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Mirror network

The whole mirror network is a mix of sponsored/donated machines to the CentOS Project (so machines we install/control/monitor in the centos.org namespace) and external mirrors. Depending on CentOS Project (Linux vs Stream) or artifacts (normal packages, iso images, cloud images, etc) it can land on multiple and different mirror networks

CentOS Linux 7 / Stream 8
Overview

This is the largest and oldest mirror network we have and serving CentOS community for multiple years now. Workflow goes like this :

  • CentOS releases/updates packages are pushed on main mirrors (mirror-ref)
  • Some other centos owned/controlled machines are getting content (machines in the mirror.centos.org pool)
  • external third-party mirrors, when declared in a mirrors databases and with IP used in ACL, are authorized to get content through rsync
  • our "legacy" mirrors crawler validates in loop these mirrors and produce up2date mirrorlists that are pushed to mirrorlists.centos.org node (see other link in this doc to explain how it works just for mirrorlists)
Operations

Third-party mirrors are supposed (from now on) to create ticket on the centos-infra tracker to ask for a new mirror to be registered, or existing one to be modified. The current status can be seen on https://mirror-status.centos.org. Worth reading the mirrorlist doc about the backend scripts, used to validate mirrors and so how to modify existing entries in DB.

To add a new mirror, the /var/lib/centos-mirrors/mirror-geo-check.py helper script can be used to :

  • automatically detect continent/country (and state if in US) and verify restricted access
  • validate mirror is (currently) reachable and check content
  • prepare the needed sql query/statement to run on mysql

PS : all modifications to existing mirrors need to be done (for now, no helper script) "by hands"

CentOS Stream 9 and above
Overview

More or less same process as for previous releases, except that the mirror pool is mirror.stream.centos.org and has less machines, due to hard-disk space constraint. Indeed, starting from Stream 9, all artifacts, including debuginfo and source packages, are all pushed out together to same mirror network (so not to vault.centos.org nor debuginfo.centos.org - see below)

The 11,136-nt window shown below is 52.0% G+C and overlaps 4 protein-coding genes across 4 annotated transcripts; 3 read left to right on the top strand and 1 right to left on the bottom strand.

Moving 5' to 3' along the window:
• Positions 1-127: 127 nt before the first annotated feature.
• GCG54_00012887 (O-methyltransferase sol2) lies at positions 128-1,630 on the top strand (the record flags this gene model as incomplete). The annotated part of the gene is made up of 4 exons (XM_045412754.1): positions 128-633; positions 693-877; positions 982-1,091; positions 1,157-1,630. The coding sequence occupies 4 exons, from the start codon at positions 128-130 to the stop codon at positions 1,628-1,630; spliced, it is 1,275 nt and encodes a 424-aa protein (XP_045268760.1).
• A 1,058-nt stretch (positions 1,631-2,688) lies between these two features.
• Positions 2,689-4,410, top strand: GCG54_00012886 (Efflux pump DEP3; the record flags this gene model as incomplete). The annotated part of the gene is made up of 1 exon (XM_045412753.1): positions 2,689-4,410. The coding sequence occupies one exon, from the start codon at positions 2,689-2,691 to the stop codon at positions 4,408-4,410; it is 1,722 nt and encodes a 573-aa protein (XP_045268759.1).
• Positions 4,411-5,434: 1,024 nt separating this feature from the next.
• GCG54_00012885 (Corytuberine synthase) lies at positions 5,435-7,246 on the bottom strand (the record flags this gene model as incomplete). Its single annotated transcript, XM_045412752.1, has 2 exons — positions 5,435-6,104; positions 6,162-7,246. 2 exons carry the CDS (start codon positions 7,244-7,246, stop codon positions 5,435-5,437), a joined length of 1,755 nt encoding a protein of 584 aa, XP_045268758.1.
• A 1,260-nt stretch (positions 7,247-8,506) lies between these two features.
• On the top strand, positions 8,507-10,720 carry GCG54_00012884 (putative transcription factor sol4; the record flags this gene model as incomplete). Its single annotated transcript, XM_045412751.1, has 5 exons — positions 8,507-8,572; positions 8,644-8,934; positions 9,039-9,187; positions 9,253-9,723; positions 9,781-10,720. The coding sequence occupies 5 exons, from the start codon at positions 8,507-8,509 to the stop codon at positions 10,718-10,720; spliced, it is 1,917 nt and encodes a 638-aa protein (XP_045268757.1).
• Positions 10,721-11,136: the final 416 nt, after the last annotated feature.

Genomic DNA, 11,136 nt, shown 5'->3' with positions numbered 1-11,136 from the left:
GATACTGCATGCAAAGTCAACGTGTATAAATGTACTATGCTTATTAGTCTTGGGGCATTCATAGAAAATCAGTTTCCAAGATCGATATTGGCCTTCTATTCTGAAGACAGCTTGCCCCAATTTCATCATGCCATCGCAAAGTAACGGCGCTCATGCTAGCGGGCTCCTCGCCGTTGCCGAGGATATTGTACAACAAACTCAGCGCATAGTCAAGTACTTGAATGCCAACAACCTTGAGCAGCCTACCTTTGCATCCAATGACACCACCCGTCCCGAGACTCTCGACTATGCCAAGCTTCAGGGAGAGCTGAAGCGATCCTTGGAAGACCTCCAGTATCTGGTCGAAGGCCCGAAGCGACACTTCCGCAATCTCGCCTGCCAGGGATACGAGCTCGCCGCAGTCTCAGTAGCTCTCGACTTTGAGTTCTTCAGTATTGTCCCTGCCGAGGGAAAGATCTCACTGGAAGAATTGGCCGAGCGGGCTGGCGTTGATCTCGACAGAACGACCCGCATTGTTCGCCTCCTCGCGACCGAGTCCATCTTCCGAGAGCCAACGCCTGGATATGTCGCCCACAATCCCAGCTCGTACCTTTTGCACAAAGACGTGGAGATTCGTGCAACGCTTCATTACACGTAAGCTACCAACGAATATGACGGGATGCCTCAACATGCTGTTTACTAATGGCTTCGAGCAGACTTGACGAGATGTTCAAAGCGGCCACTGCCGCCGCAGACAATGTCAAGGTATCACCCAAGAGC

Operations

As we don't use our previous mirror crawler for this, nothing is really needed, except third-party mirrors registering their mirror on Fedora MirrorManager, and someone from infra team adding it to the CentOS Category, after having checked that mirror isn't located in a restricted/embargoed country

Cloud images
Overview

The CentOS Project build some artifacts that can be directly consumed, like cloud images, in various formats : .raw, .qcow2 and vagrant boxes. Due to the initial size of these images, it was decided to create a specific cloud.centos.org small CDN (still based on donated/sponsored machines) The release process is the same as above though : artifacts are pushed to a specific mirror reference and machines in the cloud.centos.org pool are pulling content and expose it to public consumers.

Worth knowing though that in parallel some cloud images are also directly available on cloud infra, like our AMI images are automatically available on AWS and so don't need to be pulled from cloud.centos.org to be reimported back on AWS.

Operations

Nothing really to be done, except adding/removing from our PowerDNS setup nodes behind cloud.centos.org in case of migration or maintenance

Vault network
Overview